I'm really excited about this job; but then again I'm not a family man and I can safely close the business doors since I'm the only employee. I think my situation is somewhat unique in that regard -- and it's unquestionably unique among the people I know and trust to do good work.
Wolf: I certainly agree with you. It seems to me that if you send someone away with a recommendation, you don't get their business. However, they appreciate it and are more likely to spread good word-of-mouth about you. Alternately, if you do it and do a crummy job, they'll never cross your door again -- nor will any of their friends.
This sounds like one of those Craig's List deals. I was going to forward your post to a list of location audio guys, but I don't think any of them would be willing to live out of their cars.
Want better production audio?: Ty Ford's Audio Bootcamp Field Guide
One other thing I should add (albeit a little late):
See if you can tag along with the person you hire. I bet they'd teach you some tricks/tips and could inform you of why they are doing the things they are, etc.
Always be looking or new ways to implement the knowledge you already have. Learning is a life-long process that should never end - see what you can get out of this.
Since you can’t find or afford an audio tech:
Since 2K is your budget:
Since you will be shooting outdoors:
First make it clear to your client that excellent at least sound doesn’t happen with a one-man crew and a tiny budget.
For any of the pros on these forums to help you, you need to define your needs much more specifically.
What camera will these interviews be shot with?
If the cam itself has decent audio with xlr connections, then I would not use some of the budget to record audio independently.
It makes a huge difference if there will be more than one speaker at a time.
The best sound quality for the buck is wired hand held mikes … if they meet your needs.
I see no reason that the mike can’t appear in an interview shot.
Outdoors is a challenge. Will there be wind noise?
What are you shooting exactly? Can it be done with video on location and a voice over or interview shot under studio controlled conditions?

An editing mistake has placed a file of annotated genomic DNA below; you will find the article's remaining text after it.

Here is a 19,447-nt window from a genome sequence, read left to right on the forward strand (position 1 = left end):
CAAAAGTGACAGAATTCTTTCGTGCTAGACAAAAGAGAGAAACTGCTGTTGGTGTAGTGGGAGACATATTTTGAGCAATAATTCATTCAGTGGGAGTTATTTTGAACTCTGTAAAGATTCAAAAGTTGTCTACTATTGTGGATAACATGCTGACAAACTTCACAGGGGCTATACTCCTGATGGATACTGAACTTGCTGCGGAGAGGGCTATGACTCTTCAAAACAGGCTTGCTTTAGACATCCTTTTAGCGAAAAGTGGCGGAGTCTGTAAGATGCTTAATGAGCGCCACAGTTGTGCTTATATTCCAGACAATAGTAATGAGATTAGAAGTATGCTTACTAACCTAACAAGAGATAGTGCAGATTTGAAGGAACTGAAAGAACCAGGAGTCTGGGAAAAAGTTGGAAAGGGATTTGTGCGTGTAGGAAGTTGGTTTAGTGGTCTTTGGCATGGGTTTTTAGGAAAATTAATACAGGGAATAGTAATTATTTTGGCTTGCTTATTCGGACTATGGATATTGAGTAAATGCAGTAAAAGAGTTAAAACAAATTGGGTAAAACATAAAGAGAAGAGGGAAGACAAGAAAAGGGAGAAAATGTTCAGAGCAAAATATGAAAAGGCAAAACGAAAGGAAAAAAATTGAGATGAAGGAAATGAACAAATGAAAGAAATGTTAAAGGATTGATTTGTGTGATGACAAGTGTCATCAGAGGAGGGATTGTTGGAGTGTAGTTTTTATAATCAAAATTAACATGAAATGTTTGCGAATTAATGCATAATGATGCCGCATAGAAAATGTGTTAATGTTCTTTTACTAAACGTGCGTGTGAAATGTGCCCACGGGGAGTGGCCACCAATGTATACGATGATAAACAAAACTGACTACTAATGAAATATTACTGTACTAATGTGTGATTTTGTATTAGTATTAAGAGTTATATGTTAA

I would start with a sound devices mixer. Great long-term investment.
Get the case with it or a portabrace case. Look at the other accessories. Get a ton of batteries. Mixers eat them.
Sennheiser MD46 - Cardioid Handheld Dynamic ENG Microphones http://www.bhphotovideo.com/bnh/controller/home?ci=0&shs=Sennheiser+MD46+-+...
Are good interview mikes. I’m sure at different price points the pros here can make other recommendations. Look at the accessories at this link for windscreens.
Get some good quality xlr cables of different lengths.
We are about at the $2k budget and all these things will last for years and be a good investment. Later you can invest in cordless and lavs and ask here about specific needs.
I’m not an audio guy but make do on low budget do it yourself stuff. One thing you might consider is checking out college level programs that might have some great students into audio who might come along for the experience and be happy for free food and a small salary.
It is very hard to concentrate on sound and shooting at the same time even if you know both. Tell your client that.
OSX 10.5.3; MAC PRO 2 X 2.8 GHZ (EARLY 2008); FCP Suite; Sony camcorder vx2000/pd170;Canon xl2; Pana consumer cams; write professionally for a variety of media;teach video production in L.A.
Hi, Craig. Thanks for your thoughts.
There's a general consensus that I need to be as clear as possible with the client up-front, however much pride that involves swallowing. That's not... fun... but it's certainly good advice.
At the end of the day, I'm an editor. My office is set up to handle post, and I really only venture into the actual production phase tentatively and sporadically -- which is part of the reason I'm so nervous. But, as the COW tells us, "Always get in the limo," right?
I have two cameras, the Sony HDR-HC7 and HDR-HC9. They have no xlr connections, just a little mic jack and a hot shoe (which only works with Sony attachments).
"It makes a huge difference if there will be more than one speaker at a time."
It's bound to happen at some point, but I don't know how much or how often. I'm not sure anyone knows.
As I understand it, I'll be following around a group who is interested in the power of forgiveness. They'll host some seminars, hold some religious ceremonies, and talk with people across the country in a six-week whirlwind. I try to capture a representative slice, and grab interviews with people walking by. Someone will be with me, and he'll ask them what they thought of the message, what experience they've had with forgiveness, what things are too hard to forgive, etc. Meanwhile, I film everything I can.